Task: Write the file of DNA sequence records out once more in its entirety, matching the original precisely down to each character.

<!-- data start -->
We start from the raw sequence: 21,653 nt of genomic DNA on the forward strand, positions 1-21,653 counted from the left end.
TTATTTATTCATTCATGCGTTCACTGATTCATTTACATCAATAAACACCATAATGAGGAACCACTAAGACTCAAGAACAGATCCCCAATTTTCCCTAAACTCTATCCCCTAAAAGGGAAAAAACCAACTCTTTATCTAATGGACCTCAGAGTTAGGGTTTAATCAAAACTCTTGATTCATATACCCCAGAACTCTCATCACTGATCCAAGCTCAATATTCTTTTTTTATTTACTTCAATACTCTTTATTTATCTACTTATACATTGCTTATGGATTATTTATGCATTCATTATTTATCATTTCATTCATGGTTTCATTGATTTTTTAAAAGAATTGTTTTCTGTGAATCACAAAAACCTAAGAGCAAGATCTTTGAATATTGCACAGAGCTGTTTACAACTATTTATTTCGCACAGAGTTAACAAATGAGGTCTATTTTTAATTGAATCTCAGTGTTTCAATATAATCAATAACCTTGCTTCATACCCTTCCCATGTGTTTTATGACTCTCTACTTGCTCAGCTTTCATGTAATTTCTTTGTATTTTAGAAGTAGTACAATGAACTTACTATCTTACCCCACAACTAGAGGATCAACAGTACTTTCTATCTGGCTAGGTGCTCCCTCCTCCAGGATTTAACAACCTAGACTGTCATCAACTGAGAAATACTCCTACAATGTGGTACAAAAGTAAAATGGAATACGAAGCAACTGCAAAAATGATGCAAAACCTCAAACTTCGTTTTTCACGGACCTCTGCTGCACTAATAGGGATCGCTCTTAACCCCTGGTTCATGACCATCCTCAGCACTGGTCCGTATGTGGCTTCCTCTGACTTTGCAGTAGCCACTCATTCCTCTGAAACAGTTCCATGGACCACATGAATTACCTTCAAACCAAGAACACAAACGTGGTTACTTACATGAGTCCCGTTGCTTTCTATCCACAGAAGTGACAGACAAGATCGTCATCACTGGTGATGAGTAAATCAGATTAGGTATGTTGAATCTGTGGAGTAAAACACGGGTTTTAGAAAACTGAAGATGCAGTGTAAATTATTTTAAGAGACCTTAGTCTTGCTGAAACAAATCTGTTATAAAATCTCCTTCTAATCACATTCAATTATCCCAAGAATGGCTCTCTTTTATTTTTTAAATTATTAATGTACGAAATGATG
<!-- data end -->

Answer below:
We start from the raw sequence: 21,653 nt of genomic DNA on the forward strand, positions 1-21,653 counted from the left end.
TTATTTATTCATTCATGCGTTCACTGATTCATTTACATCAATAAACACCATAATGAGGAACCACTAAGACTCAAGAACAGATCCCCAATTTTCCCTAAACTCTATCCCCTAAAAGGGAAAAAACCAACTCTTTATCTAATGGACCTCAGAGTTAGGGTTTAATCAAAACTCTTGATTCATATACCCCAGAACTCTCATCACTGATCCAAGCTCAATATTCTTTTTTTATTTACTTCAATACTCTTTATTTATCTACTTATACATTGCTTATGGATTATTTATGCATTCATTATTTATCATTTCATTCATGGTTTCATTGATTTTTTAAAAGAATTGTTTTCTGTGAATCACAAAAACCTAAGAGCAAGATCTTTGAATATTGCACAGAGCTGTTTACAACTATTTATTTCGCACAGAGTTAACAAATGAGGTCTATTTTTAATTGAATCTCAGTGTTTCAATATAATCAATAACCTTGCTTCATACCCTTCCCATGTGTTTTATGACTCTCTACTTGCTCAGCTTTCATGTAATTTCTTTGTATTTTAGAAGTAGTACAATGAACTTACTATCTTACCCCACAACTAGAGGATCAACAGTACTTTCTATCTGGCTAGGTGCTCCCTCCTCCAGGATTTAACAACCTAGACTGTCATCAACTGAGAAATACTCCTACAATGTGGTACAAAAGTAAAATGGAATACGAAGCAACTGCAAAAATGATGCAAAACCTCAAACTTCGTTTTTCACGGACCTCTGCTGCACTAATAGGGATCGCTCTTAACCCCTGGTTCATGACCATCCTCAGCACTGGTCCGTATGTGGCTTCCTCTGACTTTGCAGTAGCCACTCATTCCTCTGAAACAGTTCCATGGACCACATGAATTACCTTCAAACCAAGAACACAAACGTGGTTACTTACATGAGTCCCGTTGCTTTCTATCCACAGAAGTGACAGACAAGATCGTCATCACTGGTGATGAGTAAATCAGATTAGGTATGTTGAATCTGTGGAGTAAAACACGGGTTTTAGAAAACTGAAGATGCAGTGTAAATTATTTTAAGAGACCTTAGTCTTGCTGAAACAAATCTGTTATAAAATCTCCTTCTAATCACATTCAATTATCCCAAGAATGGCTCTCTTTTATTTTTTAAATTATTAATGTACGAAATGATG